Fifty years from now, when gays are accepted in the Church, our collective memories of Prop 8 will be, “Oh, there were a few church leaders who said this, but it was never doctrine.  The Proclamation on the Family was never canonized.  We’ll just forget about it.”  And people will forget about it.

(Morris Thurston, January 17, 2014)

Solomon: There is a line that I always loved from Lucretius.  He said, “The sublime is the art of exchanging easier for more difficult pleasures.”  The presumption of that formulation is that the more difficult pleasures are actually better than the easier pleasures.  That is why one does that.  Being in a marriage and having children is the greatest pleasure, but it is certainly not the easiest pleasure.  It is not like eating ice cream.  It takes a lot of effort and work, and I feel like that is where, to me, the Mormon Church is missing its point.  Though I don’t expect that that epigram from Lucretius would be the basis of church policy, I think what the Church should ideally do, and does appear to do in the context of straight relationships, is to support people in crossing from the easier pleasure of momentary carnal satisfaction, into the more difficult pleasure of love and family and relationship.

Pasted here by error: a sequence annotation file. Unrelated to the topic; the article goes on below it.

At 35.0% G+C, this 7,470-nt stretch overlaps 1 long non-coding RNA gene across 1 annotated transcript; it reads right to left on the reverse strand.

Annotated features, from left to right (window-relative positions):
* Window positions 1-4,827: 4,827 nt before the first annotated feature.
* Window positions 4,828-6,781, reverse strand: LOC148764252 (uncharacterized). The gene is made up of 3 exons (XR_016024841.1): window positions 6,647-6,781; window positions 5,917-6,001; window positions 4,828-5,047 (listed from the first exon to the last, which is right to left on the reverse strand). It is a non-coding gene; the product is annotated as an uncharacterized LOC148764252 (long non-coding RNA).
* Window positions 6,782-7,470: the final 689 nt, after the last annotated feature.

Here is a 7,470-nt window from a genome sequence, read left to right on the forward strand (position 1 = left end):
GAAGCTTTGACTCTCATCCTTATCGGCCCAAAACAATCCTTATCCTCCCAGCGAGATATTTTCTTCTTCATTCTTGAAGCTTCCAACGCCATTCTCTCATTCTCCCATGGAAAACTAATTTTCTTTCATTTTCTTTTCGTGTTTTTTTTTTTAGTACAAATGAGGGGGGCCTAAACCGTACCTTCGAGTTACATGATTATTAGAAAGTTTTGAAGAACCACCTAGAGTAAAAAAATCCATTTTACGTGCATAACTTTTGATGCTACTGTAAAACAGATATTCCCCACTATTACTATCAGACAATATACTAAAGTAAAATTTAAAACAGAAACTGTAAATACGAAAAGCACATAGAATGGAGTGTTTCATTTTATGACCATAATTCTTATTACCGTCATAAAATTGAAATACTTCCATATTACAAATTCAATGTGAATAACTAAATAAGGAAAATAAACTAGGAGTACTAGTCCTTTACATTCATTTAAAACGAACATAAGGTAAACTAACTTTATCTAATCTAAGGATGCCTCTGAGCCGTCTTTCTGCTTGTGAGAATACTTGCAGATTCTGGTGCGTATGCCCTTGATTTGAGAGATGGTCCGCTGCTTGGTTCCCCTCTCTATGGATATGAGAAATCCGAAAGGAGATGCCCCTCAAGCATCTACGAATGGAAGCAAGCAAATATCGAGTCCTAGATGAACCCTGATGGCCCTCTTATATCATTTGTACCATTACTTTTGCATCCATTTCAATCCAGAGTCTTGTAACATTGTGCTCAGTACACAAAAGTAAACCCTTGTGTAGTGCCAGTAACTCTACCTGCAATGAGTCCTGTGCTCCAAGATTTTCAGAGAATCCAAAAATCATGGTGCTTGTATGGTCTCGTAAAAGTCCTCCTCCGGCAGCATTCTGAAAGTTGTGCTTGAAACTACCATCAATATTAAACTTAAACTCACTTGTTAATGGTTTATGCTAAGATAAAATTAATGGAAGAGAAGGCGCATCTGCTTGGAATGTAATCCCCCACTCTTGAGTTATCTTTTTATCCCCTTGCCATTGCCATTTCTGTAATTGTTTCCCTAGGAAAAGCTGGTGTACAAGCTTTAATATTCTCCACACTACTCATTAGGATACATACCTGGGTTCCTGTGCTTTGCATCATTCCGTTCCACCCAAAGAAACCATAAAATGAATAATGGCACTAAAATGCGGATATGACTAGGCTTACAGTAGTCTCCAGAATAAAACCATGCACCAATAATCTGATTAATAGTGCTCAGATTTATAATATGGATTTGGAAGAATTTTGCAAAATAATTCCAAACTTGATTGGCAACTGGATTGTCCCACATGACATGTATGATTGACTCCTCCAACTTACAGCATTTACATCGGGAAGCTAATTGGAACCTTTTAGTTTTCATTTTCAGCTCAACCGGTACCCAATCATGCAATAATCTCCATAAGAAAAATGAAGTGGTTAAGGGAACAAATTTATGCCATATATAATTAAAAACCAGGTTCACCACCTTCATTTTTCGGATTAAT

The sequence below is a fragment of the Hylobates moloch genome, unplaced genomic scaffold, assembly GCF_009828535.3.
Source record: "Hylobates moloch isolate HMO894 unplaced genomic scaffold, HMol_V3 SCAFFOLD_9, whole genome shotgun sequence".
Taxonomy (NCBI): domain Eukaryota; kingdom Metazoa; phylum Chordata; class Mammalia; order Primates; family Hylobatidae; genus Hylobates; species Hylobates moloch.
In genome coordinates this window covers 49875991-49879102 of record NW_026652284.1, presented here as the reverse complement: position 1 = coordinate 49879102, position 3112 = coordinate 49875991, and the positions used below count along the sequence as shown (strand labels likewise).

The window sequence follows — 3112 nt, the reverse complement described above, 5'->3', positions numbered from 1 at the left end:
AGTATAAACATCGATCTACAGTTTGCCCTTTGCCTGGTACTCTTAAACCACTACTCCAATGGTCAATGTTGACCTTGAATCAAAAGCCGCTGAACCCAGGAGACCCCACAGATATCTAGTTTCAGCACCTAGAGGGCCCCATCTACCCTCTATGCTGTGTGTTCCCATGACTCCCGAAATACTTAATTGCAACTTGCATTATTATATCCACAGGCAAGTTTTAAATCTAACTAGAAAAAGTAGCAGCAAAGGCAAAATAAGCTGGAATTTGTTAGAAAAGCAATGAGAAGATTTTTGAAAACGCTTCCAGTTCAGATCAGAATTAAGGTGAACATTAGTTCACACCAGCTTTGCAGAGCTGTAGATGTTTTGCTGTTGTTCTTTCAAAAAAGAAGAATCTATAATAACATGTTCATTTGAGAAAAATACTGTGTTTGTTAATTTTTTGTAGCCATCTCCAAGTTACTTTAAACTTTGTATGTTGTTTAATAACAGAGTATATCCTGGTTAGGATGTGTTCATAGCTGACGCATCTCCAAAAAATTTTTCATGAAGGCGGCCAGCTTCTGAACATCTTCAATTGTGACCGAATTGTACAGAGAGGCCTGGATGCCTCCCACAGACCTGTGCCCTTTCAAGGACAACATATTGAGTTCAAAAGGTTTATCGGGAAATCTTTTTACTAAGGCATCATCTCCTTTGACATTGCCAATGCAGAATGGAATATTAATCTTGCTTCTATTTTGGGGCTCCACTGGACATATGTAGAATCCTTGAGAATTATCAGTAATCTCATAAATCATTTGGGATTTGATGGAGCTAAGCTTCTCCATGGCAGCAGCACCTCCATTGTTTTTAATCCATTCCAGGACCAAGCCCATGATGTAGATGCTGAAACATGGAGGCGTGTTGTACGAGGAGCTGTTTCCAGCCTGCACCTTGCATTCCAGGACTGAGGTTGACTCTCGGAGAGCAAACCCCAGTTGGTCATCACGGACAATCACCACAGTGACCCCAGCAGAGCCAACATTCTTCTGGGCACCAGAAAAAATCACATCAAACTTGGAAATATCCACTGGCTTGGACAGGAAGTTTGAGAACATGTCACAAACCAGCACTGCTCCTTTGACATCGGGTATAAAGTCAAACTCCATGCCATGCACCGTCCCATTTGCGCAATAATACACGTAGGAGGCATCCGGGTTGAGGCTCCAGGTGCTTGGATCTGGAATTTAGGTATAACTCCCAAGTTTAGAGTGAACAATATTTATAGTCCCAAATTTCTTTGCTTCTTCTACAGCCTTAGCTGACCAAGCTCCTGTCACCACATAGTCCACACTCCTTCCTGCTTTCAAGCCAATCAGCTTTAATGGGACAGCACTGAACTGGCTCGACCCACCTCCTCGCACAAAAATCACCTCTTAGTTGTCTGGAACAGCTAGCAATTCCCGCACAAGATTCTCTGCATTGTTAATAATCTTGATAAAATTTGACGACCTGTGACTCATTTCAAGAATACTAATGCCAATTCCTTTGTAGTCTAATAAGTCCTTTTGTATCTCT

(Andrew Solomon, March 28, 2011)

“[p. 712] Religious doctrine on matters relating to race and sexuality has been relentlessly dynamic: the Word of God has changed constantly.  Religious leaders and thinkers have a natural tendency to emphasize the continuity between foundational text drafted in the past and proscriptions followed in the present—but there is no way to pretend that doctrine is the same today as it was fifty years ago.”  William N. Eskridge, Jr., “Noah’s Curse: How Religion Often Conflates Status, Belief, and Conduct to Resist

Antidiscrimination Norms,” Georgia Law Review 45:657-720, Spring 2011)

Williams: People keep asking, “What’s next for Equality Utah?  You have achieved these two major, landmark victories, so what’s next for the movement?”  The Civil Rights Act came in 1965, and has racism left our country?  Hell no!  You had the Equal Pay Act in 1963, I think, and Utah still has the largest gender wage gap in the country.  Because you have legal equality, that does not mean that hearts and minds change.  So the work that we must continue to do is to open hearts and change hearts.  Inasmuch as that is our goal, we are very much like the Mormon Church.

(Troy Williams, March 30, 2015)